Consultancies need to compensate for generally not having a long-term stake in the projects they work on in order to overcome skepticism from clients so they have to invest in content marketing via thought leadership. The principles of marketing don't change -- convince people they have a problem, sell them the solution.

In a similar fashion every developer has various incentives to either consume and propagate or create this kind of content as well.

The only check on faddishness is well-grounded technical leadership.

I think you're missing the point. They're not fads. They solved a problem for certain people in a certain generation. Technologies and trends rarely make it beyond 10 years and every 10 years we come up with new technologies, new abstractions, for new generations.
I agree with some of the other older hands in here, much of technology 'changes' are rarely anything new, just new names and tweaked implementations of much the same core elements. New generations like new names, worded in terms they become familiar with. Doesn't make them less valid, but often not as new as perceived. Much like the music business, new bands put out covers of old music, new audience thinks it's a great new sound, but underneath it may be very much the same old song.
This is really not true. While every industry, and especially Software Engineering, is prone to hype, the reason things become popular is that they deliver real value.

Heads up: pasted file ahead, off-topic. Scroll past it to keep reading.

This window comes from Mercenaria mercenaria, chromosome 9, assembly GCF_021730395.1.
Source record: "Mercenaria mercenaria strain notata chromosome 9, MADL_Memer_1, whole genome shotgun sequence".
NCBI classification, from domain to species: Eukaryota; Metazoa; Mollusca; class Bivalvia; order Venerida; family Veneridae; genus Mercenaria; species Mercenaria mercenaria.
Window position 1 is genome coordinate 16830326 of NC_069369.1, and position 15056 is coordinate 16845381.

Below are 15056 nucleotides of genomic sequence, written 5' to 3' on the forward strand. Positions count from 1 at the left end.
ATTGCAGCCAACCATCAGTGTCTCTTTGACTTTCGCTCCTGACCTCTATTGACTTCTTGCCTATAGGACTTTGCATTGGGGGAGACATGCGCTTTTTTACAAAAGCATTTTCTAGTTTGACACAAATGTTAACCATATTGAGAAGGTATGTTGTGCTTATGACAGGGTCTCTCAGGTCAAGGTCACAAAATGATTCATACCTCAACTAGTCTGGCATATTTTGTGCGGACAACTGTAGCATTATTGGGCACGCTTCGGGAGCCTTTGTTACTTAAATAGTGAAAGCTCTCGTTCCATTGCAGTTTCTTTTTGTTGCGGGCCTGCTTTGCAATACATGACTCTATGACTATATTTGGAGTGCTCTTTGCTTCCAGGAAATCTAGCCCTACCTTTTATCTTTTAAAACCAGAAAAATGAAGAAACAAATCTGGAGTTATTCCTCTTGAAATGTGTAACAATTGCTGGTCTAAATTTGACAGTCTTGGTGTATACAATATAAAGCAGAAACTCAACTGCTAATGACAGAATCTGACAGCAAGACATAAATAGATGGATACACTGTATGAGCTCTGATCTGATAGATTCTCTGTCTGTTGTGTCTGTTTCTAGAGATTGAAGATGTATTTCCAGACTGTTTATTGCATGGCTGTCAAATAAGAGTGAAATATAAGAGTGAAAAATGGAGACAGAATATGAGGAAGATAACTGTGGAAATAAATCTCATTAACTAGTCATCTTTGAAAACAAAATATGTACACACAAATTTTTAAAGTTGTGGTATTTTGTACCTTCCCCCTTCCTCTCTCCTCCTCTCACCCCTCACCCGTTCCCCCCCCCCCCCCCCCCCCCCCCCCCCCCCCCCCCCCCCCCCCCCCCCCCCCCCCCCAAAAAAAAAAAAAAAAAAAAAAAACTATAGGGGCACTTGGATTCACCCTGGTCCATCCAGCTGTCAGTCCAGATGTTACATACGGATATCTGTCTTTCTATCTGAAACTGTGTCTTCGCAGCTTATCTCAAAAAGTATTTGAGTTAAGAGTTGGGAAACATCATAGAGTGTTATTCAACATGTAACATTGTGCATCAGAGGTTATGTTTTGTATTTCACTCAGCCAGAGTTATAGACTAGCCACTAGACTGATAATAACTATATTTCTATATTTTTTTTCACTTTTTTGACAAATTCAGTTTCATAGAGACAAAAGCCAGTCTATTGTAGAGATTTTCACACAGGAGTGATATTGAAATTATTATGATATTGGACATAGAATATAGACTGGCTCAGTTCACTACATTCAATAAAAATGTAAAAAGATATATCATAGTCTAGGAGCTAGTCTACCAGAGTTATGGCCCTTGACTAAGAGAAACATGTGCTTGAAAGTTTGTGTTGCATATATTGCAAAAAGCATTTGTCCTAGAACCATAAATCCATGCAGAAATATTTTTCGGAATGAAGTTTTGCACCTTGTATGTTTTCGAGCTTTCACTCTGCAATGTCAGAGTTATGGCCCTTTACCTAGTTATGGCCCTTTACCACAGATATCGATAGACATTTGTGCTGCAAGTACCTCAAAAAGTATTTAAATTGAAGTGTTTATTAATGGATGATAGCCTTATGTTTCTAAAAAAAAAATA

REST API's and microservices are a design that originated when software teams started growing in size and didn't want to lose the agility they observed when having control of their complete stack. It was enabled by a fundamental shift in infrastructure: previously, everything was managed by dedicated infra teams, but Containers and Container Orchestrators gave development teams control of their deployments. The old model of monolithic services stood in the way of developers who had access to this new power, and hence microservices were invented to address that.

I could give you similar reasons for the rise of Big Data, Infra as Code etc. Every one of these changes are driven by changes in fundamental technologies. They aren't fads.

When I read the article and looked at the e-commerce diagram, all I could think was "hmm, this seems to be pretty much exactly how we implemented the early versions of amazon.com, except without any of the this technology or terminology".
Don't forget cohesion. Microservices achieve the highest cohesion usually since the microservice does just one thing. It's reasonable to combine services together, as long as cohesion is maintained.
Microservices are a good way to scale up development teams. So if you have 16 developers you can partition the work in two teams with one microservice each. If you have 80 devs you can have 10 teams with one microservice each team. Use Conwayś law to your advantage. Use DDD to decide where the boundaries are.

The advantage of having each team own a microservice is that each team can deploy their software independently from the rest of the teams. And it works as long as the APIs are honored. So Microservices are way to decouple the work of different teams allowing them to work independently from each other.